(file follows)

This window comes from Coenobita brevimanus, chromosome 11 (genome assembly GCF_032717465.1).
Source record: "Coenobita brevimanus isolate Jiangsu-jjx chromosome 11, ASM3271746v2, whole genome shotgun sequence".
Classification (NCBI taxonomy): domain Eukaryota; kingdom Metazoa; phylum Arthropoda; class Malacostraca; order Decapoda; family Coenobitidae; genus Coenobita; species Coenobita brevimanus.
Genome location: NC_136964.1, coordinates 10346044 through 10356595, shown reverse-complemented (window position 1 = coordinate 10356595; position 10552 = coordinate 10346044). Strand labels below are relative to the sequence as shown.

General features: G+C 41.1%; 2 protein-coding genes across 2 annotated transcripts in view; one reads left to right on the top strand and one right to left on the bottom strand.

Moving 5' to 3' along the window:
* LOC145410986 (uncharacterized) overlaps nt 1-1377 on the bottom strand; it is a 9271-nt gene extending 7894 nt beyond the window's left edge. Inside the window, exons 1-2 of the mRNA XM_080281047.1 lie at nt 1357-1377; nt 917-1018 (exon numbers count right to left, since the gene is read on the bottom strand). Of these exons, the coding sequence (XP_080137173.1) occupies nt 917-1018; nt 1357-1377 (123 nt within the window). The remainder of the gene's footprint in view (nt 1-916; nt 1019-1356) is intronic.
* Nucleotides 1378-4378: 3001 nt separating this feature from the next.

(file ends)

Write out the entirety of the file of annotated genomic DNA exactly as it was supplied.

This window comes from Coenobita brevimanus, chromosome 11 (genome assembly GCF_032717465.1).
Source record: "Coenobita brevimanus isolate Jiangsu-jjx chromosome 11, ASM3271746v2, whole genome shotgun sequence".
Classification (NCBI taxonomy): domain Eukaryota; kingdom Metazoa; phylum Arthropoda; class Malacostraca; order Decapoda; family Coenobitidae; genus Coenobita; species Coenobita brevimanus.
Genome location: NC_136964.1, coordinates 10346044 through 10356595, shown reverse-complemented (window position 1 = coordinate 10356595; position 10552 = coordinate 10346044). Strand labels below are relative to the sequence as shown.

General features: G+C 41.1%; 2 protein-coding genes across 2 annotated transcripts in view; one reads left to right on the top strand and one right to left on the bottom strand.

Moving 5' to 3' along the window:
* LOC145410986 (uncharacterized) overlaps nt 1-1377 on the bottom strand; it is a 9271-nt gene extending 7894 nt beyond the window's left edge. Inside the window, exons 1-2 of the mRNA XM_080281047.1 lie at nt 1357-1377; nt 917-1018 (exon numbers count right to left, since the gene is read on the bottom strand). Of these exons, the coding sequence (XP_080137173.1) occupies nt 917-1018; nt 1357-1377 (123 nt within the window). The remainder of the gene's footprint in view (nt 1-916; nt 1019-1356) is intronic.
* Nucleotides 1378-4378: 3001 nt separating this feature from the next.